Lexington in Fayette County, Kentucky — The American South (East South Central)
Historically students lived at Maxwell Place, rooming in the attic or above the garage. Site of student events and host to visiting dignitaries, the home became a center of campus social life. Considered at one time for possible demolition, Maxwell Place was entered into the National Register of Historic Places in 1982.
Erected 2000 by University of Kentucky, Kentucky Historical Society. (Marker Number 2069.)
Topics and series. This historical marker is listed in these topic lists: Education • Notable Buildings. In addition, it is included in the Kentucky Historical Society series list.
Location. Touch for map. Marker is at or near this postal address: 471 Rose Street, Lexington KY 40506, United States of America. Touch for directions.
Other nearby markers. At least 8 other markers are within walking distance of this marker. Margaret Isadora King / Margaret I. King Library (within shouting distance of this marker); What's in a Name? (about 400 feet away, measured in a direct line); Thomas D. Clark (approx. 0.2 miles away); Barker Hall and Buell Armory (approx. 0.2 miles away); Gillis Building 1889 (approx. 0.2 miles away); Main Building (approx. 0.2 miles away); Adolph F. Rupp (1901-77) (approx. 0.2 miles away); Beck House (approx. 0.6 miles away). Touch for a list and map of all markers in Lexington.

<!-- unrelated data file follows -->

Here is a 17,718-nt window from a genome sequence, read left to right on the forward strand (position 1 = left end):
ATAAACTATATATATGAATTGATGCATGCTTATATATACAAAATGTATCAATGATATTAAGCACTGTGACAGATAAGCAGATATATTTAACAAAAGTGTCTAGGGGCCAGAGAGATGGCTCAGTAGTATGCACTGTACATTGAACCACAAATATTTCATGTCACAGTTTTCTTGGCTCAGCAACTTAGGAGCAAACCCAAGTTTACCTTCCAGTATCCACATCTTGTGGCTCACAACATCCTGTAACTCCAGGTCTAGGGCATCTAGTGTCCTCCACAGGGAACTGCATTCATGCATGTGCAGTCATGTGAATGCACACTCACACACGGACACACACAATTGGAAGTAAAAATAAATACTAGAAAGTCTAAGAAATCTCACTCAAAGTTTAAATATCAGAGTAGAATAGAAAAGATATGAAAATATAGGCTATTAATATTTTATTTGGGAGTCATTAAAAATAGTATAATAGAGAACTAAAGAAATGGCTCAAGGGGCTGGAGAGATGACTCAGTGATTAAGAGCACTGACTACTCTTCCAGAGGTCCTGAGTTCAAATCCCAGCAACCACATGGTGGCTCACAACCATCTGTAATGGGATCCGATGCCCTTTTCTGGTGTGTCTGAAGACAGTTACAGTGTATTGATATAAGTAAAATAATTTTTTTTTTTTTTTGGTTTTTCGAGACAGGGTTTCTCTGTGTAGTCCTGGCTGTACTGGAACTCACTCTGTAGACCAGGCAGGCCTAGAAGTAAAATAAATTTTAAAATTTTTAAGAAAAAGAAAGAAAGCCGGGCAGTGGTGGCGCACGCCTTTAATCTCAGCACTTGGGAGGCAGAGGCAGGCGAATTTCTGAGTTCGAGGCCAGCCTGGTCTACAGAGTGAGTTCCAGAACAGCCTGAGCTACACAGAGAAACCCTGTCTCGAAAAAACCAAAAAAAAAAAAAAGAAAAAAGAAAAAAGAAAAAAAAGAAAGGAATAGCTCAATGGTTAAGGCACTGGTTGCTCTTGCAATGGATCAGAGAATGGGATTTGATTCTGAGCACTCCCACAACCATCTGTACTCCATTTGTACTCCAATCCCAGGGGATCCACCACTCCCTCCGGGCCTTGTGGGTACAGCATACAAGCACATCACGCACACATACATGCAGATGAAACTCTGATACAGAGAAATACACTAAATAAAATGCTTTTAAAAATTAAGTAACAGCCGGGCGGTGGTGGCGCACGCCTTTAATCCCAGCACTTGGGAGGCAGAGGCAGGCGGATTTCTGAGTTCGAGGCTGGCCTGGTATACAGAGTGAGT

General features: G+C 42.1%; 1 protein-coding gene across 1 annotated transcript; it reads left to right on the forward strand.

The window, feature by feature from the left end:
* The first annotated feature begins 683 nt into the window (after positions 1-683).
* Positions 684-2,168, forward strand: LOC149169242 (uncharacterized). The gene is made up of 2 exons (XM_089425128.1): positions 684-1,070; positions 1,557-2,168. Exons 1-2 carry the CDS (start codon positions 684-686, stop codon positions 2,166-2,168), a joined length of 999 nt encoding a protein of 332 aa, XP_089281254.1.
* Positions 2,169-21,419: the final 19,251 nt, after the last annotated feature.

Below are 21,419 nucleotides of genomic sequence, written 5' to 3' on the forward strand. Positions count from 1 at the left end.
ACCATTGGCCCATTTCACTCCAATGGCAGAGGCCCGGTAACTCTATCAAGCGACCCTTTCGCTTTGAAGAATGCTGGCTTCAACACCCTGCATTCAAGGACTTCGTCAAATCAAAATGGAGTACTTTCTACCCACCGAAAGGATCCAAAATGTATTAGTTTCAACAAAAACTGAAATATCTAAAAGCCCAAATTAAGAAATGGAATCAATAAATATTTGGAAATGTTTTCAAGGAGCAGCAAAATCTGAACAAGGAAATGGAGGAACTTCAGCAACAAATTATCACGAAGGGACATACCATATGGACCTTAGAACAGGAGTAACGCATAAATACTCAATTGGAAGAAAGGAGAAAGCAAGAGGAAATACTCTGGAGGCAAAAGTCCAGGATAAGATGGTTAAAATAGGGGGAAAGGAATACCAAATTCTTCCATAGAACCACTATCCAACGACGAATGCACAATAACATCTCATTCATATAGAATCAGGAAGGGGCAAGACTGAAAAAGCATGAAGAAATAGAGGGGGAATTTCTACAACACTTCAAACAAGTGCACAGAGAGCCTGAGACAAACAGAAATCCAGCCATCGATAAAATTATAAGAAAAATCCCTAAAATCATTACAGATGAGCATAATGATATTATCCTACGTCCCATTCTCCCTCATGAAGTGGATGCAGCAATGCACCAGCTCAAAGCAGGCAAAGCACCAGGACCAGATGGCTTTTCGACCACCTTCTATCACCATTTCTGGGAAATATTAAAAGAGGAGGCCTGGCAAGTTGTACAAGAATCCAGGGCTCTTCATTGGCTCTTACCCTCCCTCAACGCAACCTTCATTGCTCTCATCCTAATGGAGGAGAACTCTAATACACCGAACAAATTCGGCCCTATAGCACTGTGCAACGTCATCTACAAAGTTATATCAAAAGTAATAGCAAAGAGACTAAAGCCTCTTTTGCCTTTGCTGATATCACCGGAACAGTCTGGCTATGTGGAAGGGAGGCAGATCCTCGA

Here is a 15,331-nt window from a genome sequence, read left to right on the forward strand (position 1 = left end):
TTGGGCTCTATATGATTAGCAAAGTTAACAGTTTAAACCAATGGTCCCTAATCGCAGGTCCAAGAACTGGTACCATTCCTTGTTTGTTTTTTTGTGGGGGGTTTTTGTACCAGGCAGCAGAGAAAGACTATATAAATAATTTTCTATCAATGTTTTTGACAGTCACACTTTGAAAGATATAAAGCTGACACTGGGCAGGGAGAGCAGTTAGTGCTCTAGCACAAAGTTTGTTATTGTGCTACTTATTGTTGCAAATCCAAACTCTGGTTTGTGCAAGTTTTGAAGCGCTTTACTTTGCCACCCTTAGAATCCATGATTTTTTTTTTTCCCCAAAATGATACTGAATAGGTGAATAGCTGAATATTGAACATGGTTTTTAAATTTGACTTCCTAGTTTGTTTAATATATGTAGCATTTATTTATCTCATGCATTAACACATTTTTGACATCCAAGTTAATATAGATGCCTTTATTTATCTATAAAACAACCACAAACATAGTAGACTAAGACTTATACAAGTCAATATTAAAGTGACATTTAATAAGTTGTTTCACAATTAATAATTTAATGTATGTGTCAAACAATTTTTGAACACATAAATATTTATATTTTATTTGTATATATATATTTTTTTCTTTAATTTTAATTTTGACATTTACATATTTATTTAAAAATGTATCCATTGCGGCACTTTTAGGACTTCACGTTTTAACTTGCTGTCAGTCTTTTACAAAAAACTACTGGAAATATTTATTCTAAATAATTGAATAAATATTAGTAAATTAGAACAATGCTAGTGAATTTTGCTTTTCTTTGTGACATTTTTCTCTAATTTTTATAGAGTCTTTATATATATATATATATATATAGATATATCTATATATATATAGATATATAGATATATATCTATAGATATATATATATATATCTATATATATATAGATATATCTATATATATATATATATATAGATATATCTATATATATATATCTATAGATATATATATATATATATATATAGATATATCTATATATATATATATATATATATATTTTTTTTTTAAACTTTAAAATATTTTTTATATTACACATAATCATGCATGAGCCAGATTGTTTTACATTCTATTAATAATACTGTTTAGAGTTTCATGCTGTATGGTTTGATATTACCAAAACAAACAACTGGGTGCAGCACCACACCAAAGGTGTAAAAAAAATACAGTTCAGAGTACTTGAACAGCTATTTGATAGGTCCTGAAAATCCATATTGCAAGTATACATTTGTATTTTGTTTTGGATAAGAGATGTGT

More about this marker. This marker was entirely funded by student donations as part of the University of Kentucky (UK) Student Development Council (SDC). Each year, by tradition, each graduating class of UK shares a piece of UK and Kentucky history through this marker program. The SDC has raised more than $110,000 for the marker program and student scholarships as part of the Live Blue Legacy Program.
Credits. This page was last revised on July 22, 2019. It was originally submitted on July 21, 2019, by Mark Hilton of Montgomery, Alabama. This page has been viewed 148 times since then and 4 times this year. Photos: 1, 2, 3. submitted on July 21, 2019, by Mark Hilton of Montgomery, Alabama.